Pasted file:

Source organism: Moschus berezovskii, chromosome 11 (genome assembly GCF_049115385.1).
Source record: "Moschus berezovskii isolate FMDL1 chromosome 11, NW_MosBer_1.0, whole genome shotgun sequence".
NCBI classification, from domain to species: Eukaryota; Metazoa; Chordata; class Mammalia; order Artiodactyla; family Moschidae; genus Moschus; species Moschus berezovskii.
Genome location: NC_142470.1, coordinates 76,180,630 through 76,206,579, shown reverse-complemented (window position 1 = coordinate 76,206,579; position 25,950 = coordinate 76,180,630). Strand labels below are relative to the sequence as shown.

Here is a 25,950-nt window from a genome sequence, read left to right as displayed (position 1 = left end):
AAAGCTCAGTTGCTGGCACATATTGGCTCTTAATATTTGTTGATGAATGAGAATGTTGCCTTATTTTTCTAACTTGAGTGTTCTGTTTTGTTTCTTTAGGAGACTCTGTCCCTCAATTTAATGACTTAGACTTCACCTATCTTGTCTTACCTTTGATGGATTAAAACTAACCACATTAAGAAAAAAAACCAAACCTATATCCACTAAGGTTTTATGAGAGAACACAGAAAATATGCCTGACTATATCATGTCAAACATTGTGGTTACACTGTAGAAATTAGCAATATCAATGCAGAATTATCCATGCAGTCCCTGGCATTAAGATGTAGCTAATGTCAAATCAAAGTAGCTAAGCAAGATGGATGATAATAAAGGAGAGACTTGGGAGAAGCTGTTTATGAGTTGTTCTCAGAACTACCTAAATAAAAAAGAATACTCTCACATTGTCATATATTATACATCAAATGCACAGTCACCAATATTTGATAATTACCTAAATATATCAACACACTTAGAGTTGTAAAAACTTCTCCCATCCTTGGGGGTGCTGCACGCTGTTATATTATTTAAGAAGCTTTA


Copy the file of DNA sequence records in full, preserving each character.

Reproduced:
Source organism: Moschus berezovskii, chromosome 11 (genome assembly GCF_049115385.1).
Source record: "Moschus berezovskii isolate FMDL1 chromosome 11, NW_MosBer_1.0, whole genome shotgun sequence".
NCBI classification, from domain to species: Eukaryota; Metazoa; Chordata; class Mammalia; order Artiodactyla; family Moschidae; genus Moschus; species Moschus berezovskii.
Genome location: NC_142470.1, coordinates 76,180,630 through 76,206,579, shown reverse-complemented (window position 1 = coordinate 76,206,579; position 25,950 = coordinate 76,180,630). Strand labels below are relative to the sequence as shown.

Here is a 25,950-nt window from a genome sequence, read left to right as displayed (position 1 = left end):
AAAGCTCAGTTGCTGGCACATATTGGCTCTTAATATTTGTTGATGAATGAGAATGTTGCCTTATTTTTCTAACTTGAGTGTTCTGTTTTGTTTCTTTAGGAGACTCTGTCCCTCAATTTAATGACTTAGACTTCACCTATCTTGTCTTACCTTTGATGGATTAAAACTAACCACATTAAGAAAAAAAACCAAACCTATATCCACTAAGGTTTTATGAGAGAACACAGAAAATATGCCTGACTATATCATGTCAAACATTGTGGTTACACTGTAGAAATTAGCAATATCAATGCAGAATTATCCATGCAGTCCCTGGCATTAAGATGTAGCTAATGTCAAATCAAAGTAGCTAAGCAAGATGGATGATAATAAAGGAGAGACTTGGGAGAAGCTGTTTATGAGTTGTTCTCAGAACTACCTAAATAAAAAAGAATACTCTCACATTGTCATATATTATACATCAAATGCACAGTCACCAATATTTGATAATTACCTAAATATATCAACACACTTAGAGTTGTAAAAACTTCTCCCATCCTTGGGGGTGCTGCACGCTGTTATATTATTTAAGAAGCTTTA